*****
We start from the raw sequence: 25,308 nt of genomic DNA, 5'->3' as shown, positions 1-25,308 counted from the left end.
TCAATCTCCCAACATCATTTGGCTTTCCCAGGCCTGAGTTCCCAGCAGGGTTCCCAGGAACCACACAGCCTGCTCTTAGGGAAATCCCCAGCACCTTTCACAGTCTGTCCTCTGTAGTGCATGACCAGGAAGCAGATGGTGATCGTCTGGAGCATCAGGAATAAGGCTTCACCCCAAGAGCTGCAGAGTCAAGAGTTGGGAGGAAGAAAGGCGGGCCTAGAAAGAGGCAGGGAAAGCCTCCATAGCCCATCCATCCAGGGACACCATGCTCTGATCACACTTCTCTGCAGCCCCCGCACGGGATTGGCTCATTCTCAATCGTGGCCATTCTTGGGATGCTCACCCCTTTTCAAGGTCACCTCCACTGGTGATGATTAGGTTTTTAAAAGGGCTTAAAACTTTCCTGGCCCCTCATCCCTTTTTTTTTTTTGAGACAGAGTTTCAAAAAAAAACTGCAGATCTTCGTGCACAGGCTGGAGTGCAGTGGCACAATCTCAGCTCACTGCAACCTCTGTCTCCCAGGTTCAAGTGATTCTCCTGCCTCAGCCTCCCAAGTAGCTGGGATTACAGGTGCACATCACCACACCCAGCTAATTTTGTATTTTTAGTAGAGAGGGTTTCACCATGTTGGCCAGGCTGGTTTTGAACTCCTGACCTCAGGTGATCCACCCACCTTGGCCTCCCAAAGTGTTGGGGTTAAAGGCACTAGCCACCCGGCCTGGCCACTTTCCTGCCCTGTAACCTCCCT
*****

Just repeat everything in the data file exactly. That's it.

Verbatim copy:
We start from the raw sequence: 25,308 nt of genomic DNA, 5'->3' as shown, positions 1-25,308 counted from the left end.
TCAATCTCCCAACATCATTTGGCTTTCCCAGGCCTGAGTTCCCAGCAGGGTTCCCAGGAACCACACAGCCTGCTCTTAGGGAAATCCCCAGCACCTTTCACAGTCTGTCCTCTGTAGTGCATGACCAGGAAGCAGATGGTGATCGTCTGGAGCATCAGGAATAAGGCTTCACCCCAAGAGCTGCAGAGTCAAGAGTTGGGAGGAAGAAAGGCGGGCCTAGAAAGAGGCAGGGAAAGCCTCCATAGCCCATCCATCCAGGGACACCATGCTCTGATCACACTTCTCTGCAGCCCCCGCACGGGATTGGCTCATTCTCAATCGTGGCCATTCTTGGGATGCTCACCCCTTTTCAAGGTCACCTCCACTGGTGATGATTAGGTTTTTAAAAGGGCTTAAAACTTTCCTGGCCCCTCATCCCTTTTTTTTTTTTGAGACAGAGTTTCAAAAAAAAACTGCAGATCTTCGTGCACAGGCTGGAGTGCAGTGGCACAATCTCAGCTCACTGCAACCTCTGTCTCCCAGGTTCAAGTGATTCTCCTGCCTCAGCCTCCCAAGTAGCTGGGATTACAGGTGCACATCACCACACCCAGCTAATTTTGTATTTTTAGTAGAGAGGGTTTCACCATGTTGGCCAGGCTGGTTTTGAACTCCTGACCTCAGGTGATCCACCCACCTTGGCCTCCCAAAGTGTTGGGGTTAAAGGCACTAGCCACCCGGCCTGGCCACTTTCCTGCCCTGTAACCTCCCT